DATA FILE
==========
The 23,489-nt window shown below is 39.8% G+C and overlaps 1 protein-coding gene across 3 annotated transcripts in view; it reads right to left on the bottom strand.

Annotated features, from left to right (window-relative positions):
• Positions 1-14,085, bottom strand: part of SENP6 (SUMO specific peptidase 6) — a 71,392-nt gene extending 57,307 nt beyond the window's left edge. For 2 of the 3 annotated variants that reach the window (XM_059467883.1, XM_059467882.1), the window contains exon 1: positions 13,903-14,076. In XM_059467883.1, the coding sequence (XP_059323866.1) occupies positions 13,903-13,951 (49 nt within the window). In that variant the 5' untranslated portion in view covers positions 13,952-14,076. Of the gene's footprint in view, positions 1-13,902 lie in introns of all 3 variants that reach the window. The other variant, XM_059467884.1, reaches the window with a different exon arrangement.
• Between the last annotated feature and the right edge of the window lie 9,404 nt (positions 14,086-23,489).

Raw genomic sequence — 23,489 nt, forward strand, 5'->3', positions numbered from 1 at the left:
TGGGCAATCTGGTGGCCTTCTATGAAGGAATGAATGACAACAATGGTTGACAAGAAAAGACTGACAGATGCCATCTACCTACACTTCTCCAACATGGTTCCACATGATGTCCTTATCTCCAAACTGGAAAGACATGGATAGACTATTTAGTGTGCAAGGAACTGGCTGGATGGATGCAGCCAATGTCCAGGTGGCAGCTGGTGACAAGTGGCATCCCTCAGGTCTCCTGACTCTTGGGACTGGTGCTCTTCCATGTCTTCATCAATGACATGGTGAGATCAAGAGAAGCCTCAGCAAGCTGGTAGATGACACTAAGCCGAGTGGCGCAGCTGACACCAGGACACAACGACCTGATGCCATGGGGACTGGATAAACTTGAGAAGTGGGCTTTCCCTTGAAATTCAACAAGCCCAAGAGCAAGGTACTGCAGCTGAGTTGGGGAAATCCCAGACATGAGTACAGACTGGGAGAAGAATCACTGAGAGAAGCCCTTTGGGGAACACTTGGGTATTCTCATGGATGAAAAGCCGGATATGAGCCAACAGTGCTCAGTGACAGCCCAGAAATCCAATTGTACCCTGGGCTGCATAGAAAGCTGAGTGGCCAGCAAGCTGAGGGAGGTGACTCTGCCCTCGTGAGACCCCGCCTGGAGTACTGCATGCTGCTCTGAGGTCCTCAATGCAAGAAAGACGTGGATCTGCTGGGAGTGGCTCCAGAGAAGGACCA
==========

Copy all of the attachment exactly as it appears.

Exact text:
The 23,489-nt window shown below is 39.8% G+C and overlaps 1 protein-coding gene across 3 annotated transcripts in view; it reads right to left on the bottom strand.

Annotated features, from left to right (window-relative positions):
• Positions 1-14,085, bottom strand: part of SENP6 (SUMO specific peptidase 6) — a 71,392-nt gene extending 57,307 nt beyond the window's left edge. For 2 of the 3 annotated variants that reach the window (XM_059467883.1, XM_059467882.1), the window contains exon 1: positions 13,903-14,076. In XM_059467883.1, the coding sequence (XP_059323866.1) occupies positions 13,903-13,951 (49 nt within the window). In that variant the 5' untranslated portion in view covers positions 13,952-14,076. Of the gene's footprint in view, positions 1-13,902 lie in introns of all 3 variants that reach the window. The other variant, XM_059467884.1, reaches the window with a different exon arrangement.
• Between the last annotated feature and the right edge of the window lie 9,404 nt (positions 14,086-23,489).

Raw genomic sequence — 23,489 nt, forward strand, 5'->3', positions numbered from 1 at the left:
TGGGCAATCTGGTGGCCTTCTATGAAGGAATGAATGACAACAATGGTTGACAAGAAAAGACTGACAGATGCCATCTACCTACACTTCTCCAACATGGTTCCACATGATGTCCTTATCTCCAAACTGGAAAGACATGGATAGACTATTTAGTGTGCAAGGAACTGGCTGGATGGATGCAGCCAATGTCCAGGTGGCAGCTGGTGACAAGTGGCATCCCTCAGGTCTCCTGACTCTTGGGACTGGTGCTCTTCCATGTCTTCATCAATGACATGGTGAGATCAAGAGAAGCCTCAGCAAGCTGGTAGATGACACTAAGCCGAGTGGCGCAGCTGACACCAGGACACAACGACCTGATGCCATGGGGACTGGATAAACTTGAGAAGTGGGCTTTCCCTTGAAATTCAACAAGCCCAAGAGCAAGGTACTGCAGCTGAGTTGGGGAAATCCCAGACATGAGTACAGACTGGGAGAAGAATCACTGAGAGAAGCCCTTTGGGGAACACTTGGGTATTCTCATGGATGAAAAGCCGGATATGAGCCAACAGTGCTCAGTGACAGCCCAGAAATCCAATTGTACCCTGGGCTGCATAGAAAGCTGAGTGGCCAGCAAGCTGAGGGAGGTGACTCTGCCCTCGTGAGACCCCGCCTGGAGTACTGCATGCTGCTCTGAGGTCCTCAATGCAAGAAAGACGTGGATCTGCTGGGAGTGGCTCCAGAGAAGGACCA